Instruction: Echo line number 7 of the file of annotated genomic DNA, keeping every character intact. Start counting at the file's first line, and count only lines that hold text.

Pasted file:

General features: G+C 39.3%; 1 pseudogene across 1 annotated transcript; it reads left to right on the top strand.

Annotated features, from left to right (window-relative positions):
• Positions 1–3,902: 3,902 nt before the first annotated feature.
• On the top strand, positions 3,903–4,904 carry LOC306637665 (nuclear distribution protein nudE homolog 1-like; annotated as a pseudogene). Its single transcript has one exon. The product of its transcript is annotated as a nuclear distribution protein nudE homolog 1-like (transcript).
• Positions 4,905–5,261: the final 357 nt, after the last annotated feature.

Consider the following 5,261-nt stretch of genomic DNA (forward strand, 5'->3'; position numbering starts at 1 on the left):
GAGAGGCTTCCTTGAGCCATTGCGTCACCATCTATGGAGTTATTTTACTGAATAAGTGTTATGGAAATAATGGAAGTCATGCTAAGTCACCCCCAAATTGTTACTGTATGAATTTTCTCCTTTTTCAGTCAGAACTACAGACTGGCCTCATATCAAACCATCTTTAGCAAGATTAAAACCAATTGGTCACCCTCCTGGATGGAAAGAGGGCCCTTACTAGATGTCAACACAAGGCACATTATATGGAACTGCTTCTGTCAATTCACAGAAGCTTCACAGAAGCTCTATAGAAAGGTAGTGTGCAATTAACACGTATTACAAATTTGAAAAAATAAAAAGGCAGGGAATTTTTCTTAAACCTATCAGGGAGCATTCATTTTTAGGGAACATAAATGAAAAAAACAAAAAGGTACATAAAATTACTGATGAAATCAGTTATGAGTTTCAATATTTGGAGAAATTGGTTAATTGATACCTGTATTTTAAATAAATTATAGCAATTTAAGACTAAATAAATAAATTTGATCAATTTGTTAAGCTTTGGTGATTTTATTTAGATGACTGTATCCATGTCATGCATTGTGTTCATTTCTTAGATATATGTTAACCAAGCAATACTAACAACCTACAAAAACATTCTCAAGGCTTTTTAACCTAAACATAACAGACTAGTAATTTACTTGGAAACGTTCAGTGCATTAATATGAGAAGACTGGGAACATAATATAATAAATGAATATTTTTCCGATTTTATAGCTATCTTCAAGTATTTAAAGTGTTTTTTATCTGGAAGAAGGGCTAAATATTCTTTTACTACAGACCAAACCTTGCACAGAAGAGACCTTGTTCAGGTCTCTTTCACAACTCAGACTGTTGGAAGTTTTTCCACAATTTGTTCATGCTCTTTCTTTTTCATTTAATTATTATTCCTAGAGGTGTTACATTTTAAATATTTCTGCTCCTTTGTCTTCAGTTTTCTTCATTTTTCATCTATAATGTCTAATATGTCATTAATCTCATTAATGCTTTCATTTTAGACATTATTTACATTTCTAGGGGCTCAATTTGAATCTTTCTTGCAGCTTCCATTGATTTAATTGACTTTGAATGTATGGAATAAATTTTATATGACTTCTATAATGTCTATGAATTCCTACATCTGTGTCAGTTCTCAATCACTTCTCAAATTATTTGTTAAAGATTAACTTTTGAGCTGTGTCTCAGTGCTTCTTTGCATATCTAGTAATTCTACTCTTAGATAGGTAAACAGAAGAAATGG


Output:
GAGAGGCTTCCTTGAGCCATTGCGTCACCATCTATGGAGTTATTTTACTGAATAAGTGTTATGGAAATAATGGAAGTCATGCTAAGTCACCCCCAAATTGTTACTGTATGAATTTTCTCCTTTTTCAGTCAGAACTACAGACTGGCCTCATATCAAACCATCTTTAGCAAGATTAAAACCAATTGGTCACCCTCCTGGATGGAAAGAGGGCCCTTACTAGATGTCAACACAAGGCACATTATATGGAACTGCTTCTGTCAATTCACAGAAGCTTCACAGAAGCTCTATAGAAAGGTAGTGTGCAATTAACACGTATTACAAATTTGAAAAAATAAAAAGGCAGGGAATTTTTCTTAAACCTATCAGGGAGCATTCATTTTTAGGGAACATAAATGAAAAAAACAAAAAGGTACATAAAATTACTGATGAAATCAGTTATGAGTTTCAATATTTGGAGAAATTGGTTAATTGATACCTGTATTTTAAATAAATTATAGCAATTTAAGACTAAATAAATAAATTTGATCAATTTGTTAAGCTTTGGTGATTTTATTTAGATGACTGTATCCATGTCATGCATTGTGTTCATTTCTTAGATATATGTTAACCAAGCAATACTAACAACCTACAAAAACATTCTCAAGGCTTTTTAACCTAAACATAACAGACTAGTAATTTACTTGGAAACGTTCAGTGCATTAATATGAGAAGACTGGGAACATAATATAATAAATGAATATTTTTCCGATTTTATAGCTATCTTCAAGTATTTAAAGTGTTTTTTATCTGGAAGAAGGGCTAAATATTCTTTTACTACAGACCAAACCTTGCACAGAAGAGACCTTGTTCAGGTCTCTTTCACAACTCAGACTGTTGGAAGTTTTTCCACAATTTGTTCATGCTCTTTCTTTTTCATTTAATTATTATTCCTAGAGGTGTTACATTTTAAATATTTCTGCTCCTTTGTCTTCAGTTTTCTTCATTTTTCATCTATAATGTCTAATATGTCATTAATCTCATTAATGCTTTCATTTTAGACATTATTTACATTTCTAGGGGCTCAATTTGAATCTTTCTTGCAGCTTCCATTGATTTAATTGACTTTGAATGTATGGAATAAATTTTATATGACTTCTATAATGTCTATGAATTCCTACATCTGTGTCAGTTCTCAATCACTTCTCAAATTATTTGTTAAAGATTAACTTTTGAGCTGTGTCTCAGTGCTTCTTTGCATATCTAGTAATTCTACTCTTAGATAGGTAAACAGAAGAAATGG